At the same time more informed commentators recognized that Hamas wanted to perform as a political actor rather than to act as an armed resistance group treated by Israel and the United States as a terrorist entity excluded from diplomatic venues. Hamas has been making it clear ever since it won elections in 2006 that it was prepared to co-exist peacefully with Israel on a long-term basis, and has observed ceasefire agreements along its border, which were on each occasion broken by Israeli violent provocations. There was formed a few months ago a technocratic unity government that overcame the divisions between the Fatah and Hamas, and was bitterly opposed by Israel, perhaps the real explanation of the July attacks on Gaza as an expression of this opposition.

  1. There has been discussion as to whether the Palestinian Authority, now recognized as a state by the UN, should seek to join the International Criminal Court, and bring its grievances before this tribunal. Is this a good idea? What will it accomplish?

There is much discussion as to the pros and cons of seeking to adhere to the Rome Statute that underpins the International Criminal Court by Palestine now that its statehood has been confirmed by the UN General Assembly in 2012. Palestine now has the UN status of being ‘a non-member observer state.’ It has joined UNESCO as a member and adhered to several international treaties.

The ‘cons’ of recourse to the ICC can be summarized: provoking hostile reactions from Israel, and possibly the United States; threatening the fragile unity arrangements between Hamas and the Palestinian Authority, especially if the ICC chooses to focus on allegations of war crimes against Hamas; inability to secure Israeli cooperation with the proceedings, and hence an absence of any way to make those accused accountable due to the absence of enforcement capabilities.

The ‘pros’ of going to the ICC are the effects on world public opinion, raising the morale of the Palestinians seeking to make use of their soft power advantages in the conflict, and above all the opportunity to reinforce the Palestinian narrative that challenges Israel’s occupation policies (especially reliance on excessive force and the settlement phenomenon) as violations of international criminal law.

On balance, it would seem advantageous for Palestine to seek an investigation of allegations by recourse to the ICC, and the failure to do so would confirm those who attack the PA as lacking credibility to represent the Palestinian people in their quest for a just and sustainable peace.

  1. Recently Sweden pledged to recognize Palestinian statehood and the British House of Commons also urged the government to extend recognition. Are such diplomatic gestures of any importance and relevance to the Palestinian struggle?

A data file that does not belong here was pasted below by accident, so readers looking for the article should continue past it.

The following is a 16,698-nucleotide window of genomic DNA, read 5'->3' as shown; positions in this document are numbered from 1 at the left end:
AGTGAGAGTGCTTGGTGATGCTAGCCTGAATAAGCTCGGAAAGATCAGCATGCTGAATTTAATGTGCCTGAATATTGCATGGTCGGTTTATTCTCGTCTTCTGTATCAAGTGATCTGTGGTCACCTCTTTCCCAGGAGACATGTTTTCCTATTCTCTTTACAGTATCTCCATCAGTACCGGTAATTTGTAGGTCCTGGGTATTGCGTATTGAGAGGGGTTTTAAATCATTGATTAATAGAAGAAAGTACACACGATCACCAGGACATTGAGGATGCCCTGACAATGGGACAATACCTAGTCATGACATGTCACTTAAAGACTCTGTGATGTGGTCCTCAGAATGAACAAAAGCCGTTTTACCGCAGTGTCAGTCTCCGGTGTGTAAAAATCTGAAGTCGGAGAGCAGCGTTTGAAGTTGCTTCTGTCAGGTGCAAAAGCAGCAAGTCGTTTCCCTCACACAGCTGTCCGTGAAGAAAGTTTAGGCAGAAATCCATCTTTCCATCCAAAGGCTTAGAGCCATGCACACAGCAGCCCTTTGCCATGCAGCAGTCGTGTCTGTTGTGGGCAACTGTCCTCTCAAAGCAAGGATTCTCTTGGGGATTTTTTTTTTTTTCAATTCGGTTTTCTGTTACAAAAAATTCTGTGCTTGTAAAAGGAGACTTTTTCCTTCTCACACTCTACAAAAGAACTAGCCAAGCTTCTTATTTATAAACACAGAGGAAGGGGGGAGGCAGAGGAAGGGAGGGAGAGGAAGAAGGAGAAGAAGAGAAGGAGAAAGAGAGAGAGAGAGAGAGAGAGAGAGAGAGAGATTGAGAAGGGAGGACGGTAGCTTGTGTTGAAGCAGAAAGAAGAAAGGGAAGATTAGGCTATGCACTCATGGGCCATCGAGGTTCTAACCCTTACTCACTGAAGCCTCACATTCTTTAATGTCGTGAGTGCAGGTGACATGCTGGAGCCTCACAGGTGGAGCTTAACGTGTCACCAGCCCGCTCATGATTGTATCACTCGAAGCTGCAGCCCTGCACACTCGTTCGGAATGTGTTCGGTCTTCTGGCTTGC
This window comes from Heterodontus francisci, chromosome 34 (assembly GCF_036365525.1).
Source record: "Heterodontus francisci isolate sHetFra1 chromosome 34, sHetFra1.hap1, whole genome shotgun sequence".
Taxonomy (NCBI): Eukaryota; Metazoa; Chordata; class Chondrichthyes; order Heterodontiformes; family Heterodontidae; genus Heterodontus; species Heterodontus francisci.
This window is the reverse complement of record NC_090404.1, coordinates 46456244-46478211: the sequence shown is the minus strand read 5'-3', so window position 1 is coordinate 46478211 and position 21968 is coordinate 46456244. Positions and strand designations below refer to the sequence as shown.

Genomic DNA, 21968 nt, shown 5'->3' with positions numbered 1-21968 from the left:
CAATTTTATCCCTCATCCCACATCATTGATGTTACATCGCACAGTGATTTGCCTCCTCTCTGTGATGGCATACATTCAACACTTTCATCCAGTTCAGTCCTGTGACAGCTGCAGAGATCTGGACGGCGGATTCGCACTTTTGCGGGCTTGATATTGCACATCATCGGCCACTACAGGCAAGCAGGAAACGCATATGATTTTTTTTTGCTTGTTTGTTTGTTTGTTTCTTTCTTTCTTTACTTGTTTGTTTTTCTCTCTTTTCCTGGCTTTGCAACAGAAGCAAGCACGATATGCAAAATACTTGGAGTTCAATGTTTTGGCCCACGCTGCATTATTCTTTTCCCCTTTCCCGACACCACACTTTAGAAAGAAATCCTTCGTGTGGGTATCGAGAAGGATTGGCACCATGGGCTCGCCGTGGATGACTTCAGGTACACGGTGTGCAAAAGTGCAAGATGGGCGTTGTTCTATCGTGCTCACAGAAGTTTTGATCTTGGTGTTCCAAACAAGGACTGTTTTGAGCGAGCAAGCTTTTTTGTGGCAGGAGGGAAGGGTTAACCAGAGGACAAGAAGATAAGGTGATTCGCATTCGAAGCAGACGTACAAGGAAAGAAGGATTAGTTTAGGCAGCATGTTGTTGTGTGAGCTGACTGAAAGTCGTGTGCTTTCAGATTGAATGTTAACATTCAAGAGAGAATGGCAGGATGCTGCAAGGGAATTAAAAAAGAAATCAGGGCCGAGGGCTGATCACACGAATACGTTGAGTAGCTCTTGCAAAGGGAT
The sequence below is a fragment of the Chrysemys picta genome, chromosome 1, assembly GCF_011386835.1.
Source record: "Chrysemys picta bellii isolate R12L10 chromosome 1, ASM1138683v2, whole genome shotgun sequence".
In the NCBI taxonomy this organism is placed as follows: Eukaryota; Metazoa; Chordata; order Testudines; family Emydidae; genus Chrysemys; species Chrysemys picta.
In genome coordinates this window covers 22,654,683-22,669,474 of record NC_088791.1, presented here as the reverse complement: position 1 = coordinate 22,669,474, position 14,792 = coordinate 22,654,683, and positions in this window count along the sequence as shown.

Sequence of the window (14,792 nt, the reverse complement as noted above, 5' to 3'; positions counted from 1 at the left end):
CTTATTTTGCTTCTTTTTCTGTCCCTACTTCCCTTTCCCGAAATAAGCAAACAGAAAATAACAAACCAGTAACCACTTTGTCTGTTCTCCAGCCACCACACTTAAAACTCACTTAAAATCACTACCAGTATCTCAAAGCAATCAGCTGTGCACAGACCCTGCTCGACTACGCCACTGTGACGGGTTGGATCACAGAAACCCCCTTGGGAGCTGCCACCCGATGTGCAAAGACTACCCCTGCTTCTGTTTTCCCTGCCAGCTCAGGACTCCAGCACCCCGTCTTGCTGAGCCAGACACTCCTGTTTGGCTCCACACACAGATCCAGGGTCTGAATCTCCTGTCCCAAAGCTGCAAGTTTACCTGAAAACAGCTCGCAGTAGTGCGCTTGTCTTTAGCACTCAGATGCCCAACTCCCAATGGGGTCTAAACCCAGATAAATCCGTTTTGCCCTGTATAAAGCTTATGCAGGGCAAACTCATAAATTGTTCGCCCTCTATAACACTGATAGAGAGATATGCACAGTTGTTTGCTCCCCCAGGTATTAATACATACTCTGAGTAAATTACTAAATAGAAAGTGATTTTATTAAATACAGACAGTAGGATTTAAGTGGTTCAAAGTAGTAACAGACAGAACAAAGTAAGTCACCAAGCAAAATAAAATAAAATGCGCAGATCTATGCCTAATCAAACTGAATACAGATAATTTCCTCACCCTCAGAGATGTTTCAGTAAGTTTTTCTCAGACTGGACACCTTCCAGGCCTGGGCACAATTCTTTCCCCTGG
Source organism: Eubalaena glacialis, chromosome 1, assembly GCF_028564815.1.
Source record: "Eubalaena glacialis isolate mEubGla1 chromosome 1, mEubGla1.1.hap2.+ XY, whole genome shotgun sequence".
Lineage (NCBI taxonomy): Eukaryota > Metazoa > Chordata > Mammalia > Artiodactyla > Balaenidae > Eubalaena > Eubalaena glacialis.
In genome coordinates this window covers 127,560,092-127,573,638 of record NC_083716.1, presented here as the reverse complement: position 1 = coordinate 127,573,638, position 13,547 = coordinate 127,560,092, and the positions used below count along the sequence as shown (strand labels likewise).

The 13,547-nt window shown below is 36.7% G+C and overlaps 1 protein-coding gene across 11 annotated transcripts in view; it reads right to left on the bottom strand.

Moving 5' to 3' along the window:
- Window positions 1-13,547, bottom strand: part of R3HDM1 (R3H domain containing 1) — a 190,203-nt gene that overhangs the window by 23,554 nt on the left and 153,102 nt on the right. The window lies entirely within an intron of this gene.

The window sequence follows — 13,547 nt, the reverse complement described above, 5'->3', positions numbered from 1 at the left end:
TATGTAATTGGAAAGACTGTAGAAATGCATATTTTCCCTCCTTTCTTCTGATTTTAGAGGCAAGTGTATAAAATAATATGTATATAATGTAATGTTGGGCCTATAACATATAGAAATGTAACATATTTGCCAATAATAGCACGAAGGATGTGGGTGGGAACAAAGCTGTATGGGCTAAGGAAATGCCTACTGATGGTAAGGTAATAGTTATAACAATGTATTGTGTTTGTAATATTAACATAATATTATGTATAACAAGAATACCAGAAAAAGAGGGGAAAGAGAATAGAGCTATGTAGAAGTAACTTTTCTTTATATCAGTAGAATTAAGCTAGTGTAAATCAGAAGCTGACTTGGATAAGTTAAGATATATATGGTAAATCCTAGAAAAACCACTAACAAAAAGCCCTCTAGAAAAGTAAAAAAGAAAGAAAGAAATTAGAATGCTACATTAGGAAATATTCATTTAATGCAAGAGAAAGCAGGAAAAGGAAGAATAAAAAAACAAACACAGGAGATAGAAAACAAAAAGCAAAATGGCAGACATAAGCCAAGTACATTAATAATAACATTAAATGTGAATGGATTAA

It is too soon to assess the importance of these diplomatic gestures, which I would interpret as an indication of dissatisfaction with any further reliance on the Oslo Approach, especially its reliance on the role of the United States as exclusively entitled to serve as a diplomatic third party. The Swedish pledge to recognize Palestinian statehood is also important because it is accompanied by a call for resumed negotiations in accord with international law. To inject international law into the diplomatic process would be of utmost significance, offsetting Israeli hard power dominance, and allowing for Palestine to press forward in asserting their rights under international law.

If additional countries follow Sweden and the House of Commons, it will create a trend that might produce a greater role for Europe or the EU to act as a successor intermediary to the U.S. in the search for a solution. In this sense these European moves, which were greeted antagonistically in Tel Aviv and Washington, exhibit an impatience with the evident futility of pretending that Oslo still provided the best path to peace.

  1. If armed struggle has failed the Palestinians, international law has been ignored, and diplomacy has not worked, what is left for the Palestinians to do so as to carry on their struggle?

For several years, the Palestinian national movement has moved its center from the formal leadership provided by the PA and Hamas, to Palestinian civil society initiatives that seem to represent the real aspirations of the Palestinian people. The call for a BDS (boycott, divestment, and sanctions) campaign in 2005 by 170 Palestinian civil society actors has been gaining momentum throughout the world, including the United States, in recent years. This civil society coalition also puts forward a three-part political program of greater relevance to a solution than anything that has emerged from the Oslo Approach: 1) withdrawal of Israel from all occupied Arab lands (including Golan Heights, fragment of Lebanon); 2) human rights based on full equality for the Palestinian minority living within Israel; 3) right of return of Palestinian refugees to their homes in accordance with international law as set forth in General Assembly Resolution 194 .